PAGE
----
I saw and heard Helen Humes in person only once, in 1975, but she made a lasting impression. When Ed Polcer was leading the band at the last “Eddie Condon’s,” marvelous players and singers were invited to get up on the narrow bandstand and astonish us. I was there because Ruby Braff was leading the group; Helen came up and sang IF I COULD BE WITH YOU and ON THE SUNNY SIDE OF THE STREET, and I have a clear memory of her beautiful smile, heartfelt delivery, and warm voice.
At the early peak of the Swing Era, John Hammond had yet another one of his good ideas: to feature Harry James (then in his first year as a star of the Goodman band) with a small group drawn from the Basie band. There was a clear rapport, and these under-acknowledged records stand alongside the more heralded Wilson-Holiday sessions. Helen had recorded a decade earlier, but she was then perceived as a classic blues singer, and those records show only one side of her considerable talent. In these 1936-38 sides, we hear what made her memorable. (On YouTube, you can hear the other sides from the James sessions.)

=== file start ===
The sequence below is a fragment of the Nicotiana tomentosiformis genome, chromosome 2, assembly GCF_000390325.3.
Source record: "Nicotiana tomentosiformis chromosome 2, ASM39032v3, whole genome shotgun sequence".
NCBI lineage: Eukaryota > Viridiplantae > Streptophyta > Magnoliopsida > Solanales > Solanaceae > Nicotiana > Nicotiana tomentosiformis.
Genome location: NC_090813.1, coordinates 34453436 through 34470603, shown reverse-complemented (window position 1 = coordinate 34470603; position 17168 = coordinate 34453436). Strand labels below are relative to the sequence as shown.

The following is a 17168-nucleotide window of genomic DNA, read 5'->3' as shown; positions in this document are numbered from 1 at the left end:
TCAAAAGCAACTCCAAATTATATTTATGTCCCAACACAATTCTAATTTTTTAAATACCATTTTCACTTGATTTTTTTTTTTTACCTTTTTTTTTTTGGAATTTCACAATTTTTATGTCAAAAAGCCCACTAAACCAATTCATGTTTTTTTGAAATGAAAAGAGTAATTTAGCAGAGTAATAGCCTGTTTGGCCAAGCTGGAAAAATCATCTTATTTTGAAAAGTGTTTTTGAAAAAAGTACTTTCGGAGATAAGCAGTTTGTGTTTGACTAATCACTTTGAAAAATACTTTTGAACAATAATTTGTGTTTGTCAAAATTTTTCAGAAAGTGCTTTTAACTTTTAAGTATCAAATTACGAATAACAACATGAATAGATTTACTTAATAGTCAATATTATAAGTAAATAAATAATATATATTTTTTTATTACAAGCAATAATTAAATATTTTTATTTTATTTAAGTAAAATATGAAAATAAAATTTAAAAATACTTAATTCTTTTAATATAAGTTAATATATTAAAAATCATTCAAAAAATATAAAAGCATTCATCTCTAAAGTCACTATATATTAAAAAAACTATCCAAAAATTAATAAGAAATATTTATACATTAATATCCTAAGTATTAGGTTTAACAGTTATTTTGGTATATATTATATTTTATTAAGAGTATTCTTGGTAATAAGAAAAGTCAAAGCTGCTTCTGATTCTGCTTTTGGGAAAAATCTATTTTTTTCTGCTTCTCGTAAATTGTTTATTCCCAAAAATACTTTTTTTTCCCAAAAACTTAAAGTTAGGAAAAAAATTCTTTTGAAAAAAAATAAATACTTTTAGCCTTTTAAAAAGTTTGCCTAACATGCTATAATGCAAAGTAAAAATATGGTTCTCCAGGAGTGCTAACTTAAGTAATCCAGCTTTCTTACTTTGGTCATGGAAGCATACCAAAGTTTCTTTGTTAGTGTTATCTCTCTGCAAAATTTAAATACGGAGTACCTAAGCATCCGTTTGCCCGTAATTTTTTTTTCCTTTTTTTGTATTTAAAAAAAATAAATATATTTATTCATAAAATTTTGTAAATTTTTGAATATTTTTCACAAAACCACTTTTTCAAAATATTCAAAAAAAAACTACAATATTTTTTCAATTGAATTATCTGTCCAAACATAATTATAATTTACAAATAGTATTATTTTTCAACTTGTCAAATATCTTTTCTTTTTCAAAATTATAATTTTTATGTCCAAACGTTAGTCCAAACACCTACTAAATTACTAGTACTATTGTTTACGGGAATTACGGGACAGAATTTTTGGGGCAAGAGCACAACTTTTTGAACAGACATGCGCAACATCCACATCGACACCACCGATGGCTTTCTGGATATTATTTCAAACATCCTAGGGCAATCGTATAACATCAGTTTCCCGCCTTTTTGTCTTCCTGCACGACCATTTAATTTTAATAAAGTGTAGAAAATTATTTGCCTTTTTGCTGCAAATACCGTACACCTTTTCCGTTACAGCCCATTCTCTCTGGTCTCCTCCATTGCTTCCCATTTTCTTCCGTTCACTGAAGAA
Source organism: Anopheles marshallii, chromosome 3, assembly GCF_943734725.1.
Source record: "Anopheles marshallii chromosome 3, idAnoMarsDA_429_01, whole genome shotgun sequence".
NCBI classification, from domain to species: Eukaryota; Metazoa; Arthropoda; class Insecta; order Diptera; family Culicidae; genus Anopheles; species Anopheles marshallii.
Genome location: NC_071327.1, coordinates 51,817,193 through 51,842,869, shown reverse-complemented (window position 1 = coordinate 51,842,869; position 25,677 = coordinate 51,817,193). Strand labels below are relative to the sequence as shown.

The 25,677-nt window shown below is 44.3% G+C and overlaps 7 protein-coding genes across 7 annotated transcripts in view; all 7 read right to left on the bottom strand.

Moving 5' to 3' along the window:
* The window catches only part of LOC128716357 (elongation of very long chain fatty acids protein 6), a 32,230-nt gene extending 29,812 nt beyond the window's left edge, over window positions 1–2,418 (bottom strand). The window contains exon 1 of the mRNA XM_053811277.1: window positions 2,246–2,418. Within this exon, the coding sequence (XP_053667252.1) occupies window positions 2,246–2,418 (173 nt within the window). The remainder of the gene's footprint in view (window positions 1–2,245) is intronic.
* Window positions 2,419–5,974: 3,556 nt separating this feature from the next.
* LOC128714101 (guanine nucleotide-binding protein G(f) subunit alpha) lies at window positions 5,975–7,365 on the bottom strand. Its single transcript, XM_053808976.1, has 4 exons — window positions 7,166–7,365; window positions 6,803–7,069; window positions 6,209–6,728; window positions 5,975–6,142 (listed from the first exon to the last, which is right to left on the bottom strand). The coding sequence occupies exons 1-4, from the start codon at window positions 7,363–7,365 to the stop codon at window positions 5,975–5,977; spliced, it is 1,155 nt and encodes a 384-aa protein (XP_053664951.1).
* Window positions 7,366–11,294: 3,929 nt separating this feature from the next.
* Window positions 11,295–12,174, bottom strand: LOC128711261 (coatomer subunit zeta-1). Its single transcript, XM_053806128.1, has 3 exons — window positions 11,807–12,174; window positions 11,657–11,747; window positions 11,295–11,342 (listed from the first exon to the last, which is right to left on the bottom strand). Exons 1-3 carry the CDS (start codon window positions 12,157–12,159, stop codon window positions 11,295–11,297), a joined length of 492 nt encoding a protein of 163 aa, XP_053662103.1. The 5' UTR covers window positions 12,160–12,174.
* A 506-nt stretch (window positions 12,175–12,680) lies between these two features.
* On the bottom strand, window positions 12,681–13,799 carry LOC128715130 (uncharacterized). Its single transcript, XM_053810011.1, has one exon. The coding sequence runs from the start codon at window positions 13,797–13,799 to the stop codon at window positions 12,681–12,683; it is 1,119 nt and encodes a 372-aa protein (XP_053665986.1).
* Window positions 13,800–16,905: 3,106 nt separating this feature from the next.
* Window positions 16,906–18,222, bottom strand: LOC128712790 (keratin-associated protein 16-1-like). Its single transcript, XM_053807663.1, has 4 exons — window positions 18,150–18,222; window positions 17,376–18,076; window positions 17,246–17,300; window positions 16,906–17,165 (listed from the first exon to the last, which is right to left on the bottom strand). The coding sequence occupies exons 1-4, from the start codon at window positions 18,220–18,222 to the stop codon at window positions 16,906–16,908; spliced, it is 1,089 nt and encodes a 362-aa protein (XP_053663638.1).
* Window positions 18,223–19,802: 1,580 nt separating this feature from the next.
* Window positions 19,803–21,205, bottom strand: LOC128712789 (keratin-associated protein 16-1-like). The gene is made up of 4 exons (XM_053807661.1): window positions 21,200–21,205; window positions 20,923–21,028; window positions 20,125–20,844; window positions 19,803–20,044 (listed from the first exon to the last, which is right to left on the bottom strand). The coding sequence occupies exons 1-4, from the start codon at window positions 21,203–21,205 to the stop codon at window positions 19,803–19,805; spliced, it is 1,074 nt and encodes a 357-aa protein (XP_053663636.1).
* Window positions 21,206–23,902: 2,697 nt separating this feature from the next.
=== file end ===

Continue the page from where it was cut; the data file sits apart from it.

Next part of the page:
The first session (on December 1, 1937) had Harry, Buck Clayton, Eddie Durham, Earl Warren, Herschel Evans, Jack Washington, Jess Stacy, Walter Page, Jo Jones. Helen sang several songs; here is I CAN DREAM, CAN’T I?:
On January 5, 1938, the same group reassembled, with Vernon Brown replacing Eddie Durham, and Helen sang IT’S THE DREAMER IN ME:
Other aspects of these recordings (of the two glorious sessions) are memorable: the warm sounds of Harry and Herschel, the beautiful distractions of Jess Stacy at the piano, joined by Walter Page and Jo Jones . . . but at this remove, Helen wins my heart — her deep sincerity, her vibrato, the way she delivers two love songs with complete conviction, even at the faster tempo of the first. She’s been overshadowed for decades, but what a great artist she is. In a few minutes, she invites us to live her dreams.
May your happiness increase!